Restaurant Review: Mamma Roma
Sep 15, 2016 08:00AM ● Published by Cate Reynolds
The Real Deal
By Rita Calvert | Photography by Tony Lewis, Jr.
8743 Piney Orchard, Parkway, Odenton
410 695-0247 // mammaromas.com
What a gem—quite authentic Italian, complete with Mamma herself, whose twinkling eye and wit will charm you before you even decide what to order. Certainly not a buttoned up kind of place, this is a family-style Italian restaurant, which just celebrated its 10-year anniversary in the Odenton location. The family’s second spot is in Brandywine, Maryland (open five years) and run by sons, Bruno and Rino. Interestingly, staff rotates between the two locations, both offering the same menu. This longevity in two locations is hard to achieve unless you provide good service and quality food at a fair price—and Mamma’s gets this right. It’s clear from the moment you walk in that this place has many fans and regulars, as Mamma welcomed numerous diners like family. And they called her Mamma without minding at all when there was a line out the door.
Mamma herself greeted us from behind the counter as we entered, handing us menus and explaining that we could choose our seat while we considered the menu. Then we were to order and pay at the counter. A waiter would serve the food. Quite a different approach that is helpful to know before going.
We seated ourselves in the bustling but quiet dining room at a four-top table, as the booths were taken. The neutral tones of brown wood and monochromatic flooring added to the calm vibes, while painted murals along one long wall portrayed vistas of Italy.
The wait person offered drinks and delivered a loaded bread basket with an interesting twist. The “crispy around the edges” garlic bread was buttery with a big crunch from being baked or broiled. The wine list was decent with offerings from the most popular spots around the globe. Wine can be ordered in either six- or nine-ounce pours. A “flight” of wines is offered for $9.99.
All the classic dishes are here, so if you’re a fan, you’re likely to have a lot of trouble deciding what to order. And I do mean all the classics—the menu is jam-packed, so you may need your readers to peruse the small print it took to fit everything in.
We started off with the Mussels Marinara along with a New York Style Gourmet White Pizza. Both were very different options so we could sample classics—and both were nicely done. Plump and plentiful mussels filled a large flat bowl with a nest of crisp fresh croutons to dip in the surrounding tomato sauce, which was on the light side—to complement rather than compete with what it dressed. Pizzas here are either New York-style, sporting a thin round dough base or a thick crust, square-style Sicilian. And the medium (six slices) pizza was ample with just the right array of fresh veggies—verdant broccoli, red bell pepper, black olives, and mushrooms. Good quality ricotta and mozzarella cheese were flavorful and satisfying.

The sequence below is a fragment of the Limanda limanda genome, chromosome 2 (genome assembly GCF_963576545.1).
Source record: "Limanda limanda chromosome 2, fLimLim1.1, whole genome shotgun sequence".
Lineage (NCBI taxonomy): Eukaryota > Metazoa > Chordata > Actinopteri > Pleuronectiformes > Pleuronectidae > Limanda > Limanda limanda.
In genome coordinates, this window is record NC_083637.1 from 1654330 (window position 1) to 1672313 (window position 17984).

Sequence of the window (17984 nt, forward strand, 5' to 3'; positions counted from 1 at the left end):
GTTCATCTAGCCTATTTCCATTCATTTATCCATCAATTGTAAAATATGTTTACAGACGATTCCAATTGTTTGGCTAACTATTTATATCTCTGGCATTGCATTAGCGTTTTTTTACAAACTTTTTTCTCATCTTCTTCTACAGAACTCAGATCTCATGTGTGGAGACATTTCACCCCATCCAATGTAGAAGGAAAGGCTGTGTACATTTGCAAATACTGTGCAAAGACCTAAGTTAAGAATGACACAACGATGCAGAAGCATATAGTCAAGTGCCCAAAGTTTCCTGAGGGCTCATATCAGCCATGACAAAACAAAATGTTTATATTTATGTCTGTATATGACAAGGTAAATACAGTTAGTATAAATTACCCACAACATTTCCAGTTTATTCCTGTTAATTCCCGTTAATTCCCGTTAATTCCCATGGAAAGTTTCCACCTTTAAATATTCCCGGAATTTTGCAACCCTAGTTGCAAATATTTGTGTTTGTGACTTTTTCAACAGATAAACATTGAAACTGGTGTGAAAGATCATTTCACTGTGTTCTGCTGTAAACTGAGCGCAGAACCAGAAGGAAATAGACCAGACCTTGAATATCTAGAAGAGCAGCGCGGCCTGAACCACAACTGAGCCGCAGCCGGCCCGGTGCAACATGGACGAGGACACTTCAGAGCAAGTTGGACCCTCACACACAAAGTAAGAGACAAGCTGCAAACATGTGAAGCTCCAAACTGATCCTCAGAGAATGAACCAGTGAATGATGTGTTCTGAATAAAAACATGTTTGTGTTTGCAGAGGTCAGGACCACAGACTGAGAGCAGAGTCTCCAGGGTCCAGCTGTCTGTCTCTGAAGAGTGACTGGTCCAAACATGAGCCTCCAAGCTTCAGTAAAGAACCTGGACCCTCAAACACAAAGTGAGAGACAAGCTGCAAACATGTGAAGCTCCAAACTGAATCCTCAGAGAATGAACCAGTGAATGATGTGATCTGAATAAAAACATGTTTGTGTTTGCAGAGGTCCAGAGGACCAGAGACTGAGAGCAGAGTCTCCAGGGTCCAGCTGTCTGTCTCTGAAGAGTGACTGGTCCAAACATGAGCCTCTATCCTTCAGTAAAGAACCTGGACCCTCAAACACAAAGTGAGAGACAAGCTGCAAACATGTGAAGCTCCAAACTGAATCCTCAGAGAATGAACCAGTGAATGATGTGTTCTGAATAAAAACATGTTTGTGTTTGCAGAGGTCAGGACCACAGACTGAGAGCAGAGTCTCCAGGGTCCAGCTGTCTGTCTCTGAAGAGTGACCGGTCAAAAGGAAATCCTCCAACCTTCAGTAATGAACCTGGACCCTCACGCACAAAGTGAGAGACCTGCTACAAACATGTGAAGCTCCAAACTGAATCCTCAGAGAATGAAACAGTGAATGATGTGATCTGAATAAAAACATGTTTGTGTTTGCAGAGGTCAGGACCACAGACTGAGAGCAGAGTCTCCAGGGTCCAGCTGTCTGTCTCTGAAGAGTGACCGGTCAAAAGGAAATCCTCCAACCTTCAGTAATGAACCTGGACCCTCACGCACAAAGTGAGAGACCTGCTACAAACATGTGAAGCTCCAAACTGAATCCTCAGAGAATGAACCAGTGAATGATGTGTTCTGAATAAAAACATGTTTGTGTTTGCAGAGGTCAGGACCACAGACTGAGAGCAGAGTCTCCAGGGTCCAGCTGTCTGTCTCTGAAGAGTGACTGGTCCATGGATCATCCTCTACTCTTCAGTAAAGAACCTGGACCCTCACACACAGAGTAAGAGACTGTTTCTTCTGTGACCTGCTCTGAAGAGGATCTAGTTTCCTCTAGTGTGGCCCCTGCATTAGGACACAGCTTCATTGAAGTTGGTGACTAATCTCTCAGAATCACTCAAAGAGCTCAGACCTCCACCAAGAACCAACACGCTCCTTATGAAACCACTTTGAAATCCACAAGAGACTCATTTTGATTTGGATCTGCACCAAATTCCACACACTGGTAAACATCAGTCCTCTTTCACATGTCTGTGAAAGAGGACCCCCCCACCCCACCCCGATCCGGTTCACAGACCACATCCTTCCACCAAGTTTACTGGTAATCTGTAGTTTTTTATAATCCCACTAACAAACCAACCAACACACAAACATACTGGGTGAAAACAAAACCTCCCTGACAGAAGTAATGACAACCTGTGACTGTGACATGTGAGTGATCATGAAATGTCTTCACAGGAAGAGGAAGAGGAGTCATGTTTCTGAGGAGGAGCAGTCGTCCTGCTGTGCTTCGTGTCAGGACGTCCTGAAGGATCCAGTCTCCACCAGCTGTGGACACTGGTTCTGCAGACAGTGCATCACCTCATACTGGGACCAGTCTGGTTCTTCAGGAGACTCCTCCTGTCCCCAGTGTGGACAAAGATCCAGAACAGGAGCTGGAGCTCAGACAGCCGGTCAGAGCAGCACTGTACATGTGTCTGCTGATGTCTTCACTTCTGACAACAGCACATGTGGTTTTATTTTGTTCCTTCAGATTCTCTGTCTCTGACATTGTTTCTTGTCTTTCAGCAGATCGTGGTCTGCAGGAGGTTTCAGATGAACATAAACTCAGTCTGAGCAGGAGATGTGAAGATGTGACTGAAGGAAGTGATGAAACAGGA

These were followed by our dinner salads, heavy on the iceberg just like you might expect at an old time place—but with pleasing additions, including some darker greens and house-made dressings. The house vinaigrette we ordered gave a definite pucker, being weighty on the balsamic vinegar. Salads come with every entree, which is a rarity these days.
Our entrees came out fast and furiously, perhaps a little too fast as we’d not finished our appetizers when our entrees appeared, but they were happy to whisk them back to the kitchen to keep warm until we were ready.
My dining companion believes that the true measure of quality in Italian eateries is the Eggplant Parmigiana so that was her choice. We’d heard the portions were large here. Mama Mia, they weren’t kidding! It was as though the entree was meant for three! The fried eggplant was crisply delicious—just how do they retain the crunch under all that fresh tasting tomato sauce? It rested royally atop a mountain of spaghetti and was more-than-generously blanketed with delicious mozzarella.
Wanting a nice portion of protein in my meal, I chose Pollo Zingara, which also offered plentiful veggies. Two very large chicken breasts topped a mound of linguine studded with roasted red peppers, black olives, capers, and artichoke hearts. The accompanying lemon sauce was abundant and pooled around the base of the concoction giving a big kick of tang and a spicy bite.
By this time, we were nearing 8 p.m. and the pizza crowd began to form a line out the door. Although there were families with children in the dining room and the “to-go” crowd queuing up, the dining room’s noise level was still civilized. Phew!
Desserts bear the all-too-rare “house-made” description, so it was tough to choose between tiramisu and cannoli, but we just had to after the deliciously filling meal. Tiramisu, Italy’s most popular dessert, did not disappoint. A large portion was enough to share with distinctive texture contrasts between silky layers of rum, espresso-soaked cake (or ladyfingers), and a tall layer of mascarpone custard. The large slice was appropriately dusted with unsweetened cocoa on the top. We hadn’t thought to order coffee in advance but servers were more than happy to bring us coffee and a separate check, updating us while we waited to note that they were brewing a fresh pot.
Limoncello, the lemon liqueur from the abundant lemon groves in Southern Italy, is rare in these parts, let alone homemade like it is at Mamma’s. My friend capped the meal with Mamma’s own, which was creamy in a novel small glass. Just as the real deal should be!